Thursday, October 30, 2008

Baby blankets

Two ladies at church are expecting new babies. Last month I crocheted two baby blankets so I would have them ready to give as shower gifts. The first baby shower is now coming up and Karin and I are invited to attend. Karin will choose a blanket from the two, and I'll also knit a few bibs. I love baby showers!


Wednesday, October 29, 2008

The Uncommon Reader

Alan Bennett's novella, The Uncommon Reader is an interesting look at what might happen if a person who did not read suddenly became a reader. In this story, the reader happens to be Queen Elizabeth and she begins reading one day when her corgis wander onto a bookmobile parked behind the castle kitchen. Out of politeness she borrows a book by Ivy Compton-Burnett. Then she reads it. Slowly she becomes a reader. Her desire to read begins to worry those around her as she becomes more interested in reading than in her duties as queen. She also notices the change reading makes in her life:

"Still, though reading absorbed her, what the Queen had not expected was the degree to which it drained her of enthusiasm for anything else. It's true that at the prospect of opening yet another swimming-baths her heart didn't exactly leap up, but even so, she had never actually resented having to do it. However tedious her obligations had been - visiting this, conferring that - boredom had never come into it. This was her duty and when she opened her engagement book every morning it had never been without interest or expectation.

No more. Now she surveyed the unrelenting progression of tours, travels and undertakings stretching years into the future only with dread. There was scarcely a day she could call her own and never two. Suddenly it had all become a drag. "Ma'am is tired,' said her maid, hearing her groan at her desk. 'It's time ma'am put her feet up occasionally.'

But it wasn't that. It was reading, and love it though she did, there were times when she wished she had never opened a book and entered into other lives. It had spoiled her. Or spoiled her for this, anyway."

As I read this I was reminded of Peter Thorpe's book, Why Literature Is Bad for You. Mr. Bennett has charmingly displayed the extremes to which a reader of books might possibly go.

There's a neat little surprise ending, too.


Tuesday, October 28, 2008

Garden Spells

Sarah Addison Allen's first novel, Garden Spells, is Southern fiction in a nice way - nicer and gentler than any Southern fiction I've ever read. To be sure, there are odd and quirky characters, but they're odd and quirky in charming ways. The only really awful character is from Seattle.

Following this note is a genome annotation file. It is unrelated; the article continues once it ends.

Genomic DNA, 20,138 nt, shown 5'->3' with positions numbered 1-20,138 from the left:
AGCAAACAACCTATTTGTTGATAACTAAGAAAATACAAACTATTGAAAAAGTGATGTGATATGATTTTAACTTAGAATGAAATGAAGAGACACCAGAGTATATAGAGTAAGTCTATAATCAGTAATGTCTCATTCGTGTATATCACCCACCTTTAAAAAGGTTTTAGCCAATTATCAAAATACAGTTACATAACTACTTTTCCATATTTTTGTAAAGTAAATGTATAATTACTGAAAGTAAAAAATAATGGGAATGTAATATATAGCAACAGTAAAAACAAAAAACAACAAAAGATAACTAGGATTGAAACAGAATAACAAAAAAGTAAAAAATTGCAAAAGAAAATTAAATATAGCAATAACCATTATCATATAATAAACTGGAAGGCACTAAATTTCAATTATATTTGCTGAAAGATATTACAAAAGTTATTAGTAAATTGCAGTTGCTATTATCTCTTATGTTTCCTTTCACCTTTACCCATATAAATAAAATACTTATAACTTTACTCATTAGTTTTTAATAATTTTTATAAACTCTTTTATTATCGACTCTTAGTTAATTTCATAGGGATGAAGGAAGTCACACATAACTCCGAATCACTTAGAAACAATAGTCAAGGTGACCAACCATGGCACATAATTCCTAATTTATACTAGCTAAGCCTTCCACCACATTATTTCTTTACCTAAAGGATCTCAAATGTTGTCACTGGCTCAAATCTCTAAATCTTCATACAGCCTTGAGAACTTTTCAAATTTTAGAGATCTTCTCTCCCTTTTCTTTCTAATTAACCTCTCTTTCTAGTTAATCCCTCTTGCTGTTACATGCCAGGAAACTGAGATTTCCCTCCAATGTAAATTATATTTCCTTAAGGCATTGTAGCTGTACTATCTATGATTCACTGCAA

This is the story of the Waverley sisters, Claire and Sydney. Claire lives in the old family home and has a magical garden which she uses in her catering business. Claire is single, craves constancy and order, and fears being left by those she loves. Sydney has a young daughter from an abusive relationship and is running from trouble. The two sisters were never close, but when Sydney's trouble brings her back to North Carolina and the family place, Claire and Sydney begin anew and find they have more in common than they thought when they were younger. They begin to love each other as sisters.

This really is a sweet book and I'm looking forward to reading Ms. Allen's second book, The Sugar Queen, and hoping it is as good as the first.


Moderne Log Cabin Blanket

Jacy came home with us after church on Sunday. She said she left one of her roommates sitting on their sofa swathed in the Lizard Ridge Afghan I made for Jacy last year. Her roommate said, "I see now why you always drag this thing around with you."

The temperature is dropping and a cold wind is blowing - perfect weather for knitting a wool blanket - so yesterday I started Sarah's Moderne Log Cabin Blanket (pattern is in Mason-Dixon Knitting). I'm using Knit Picks Wool of the Andes and US size 7 Addi Turbo circular needles. I figure I have until August to finish it. I just hope we bought enough yarn for it... .

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Monday, October 27, 2008

Ripple Stitch swatch - finished

I used up all the scrap yarn I'd gathered to crochet my ripple stitch swatch, then I went to two different stores looking for more of that yarn. Neither place had any, so I decided to call it a day and weave in all the ends and be done with it. I learned how to crochet the ripple stitch and how to change colors, so the swatch-making exercise was successful.

All I have left of the yarn are 4 little hen's-egg-size orbs. Sam declared the blanket the perfect size for him to use while lying on the sofa, so it belongs to him now.


Friday, October 24, 2008

Midwife of the Blue Ridge

I read about Midwife of the Blue Ridge at Sarah's blog, Reading the Past, after seeing a brief review of the book in the newspaper. Sarah's interview with Christine Blevins, the author of the book, made me even more interested.

Then I won a copy of the book through Sarah's drawing and Mrs. Blevins sent me a signed copy of her book, along with several extra treats.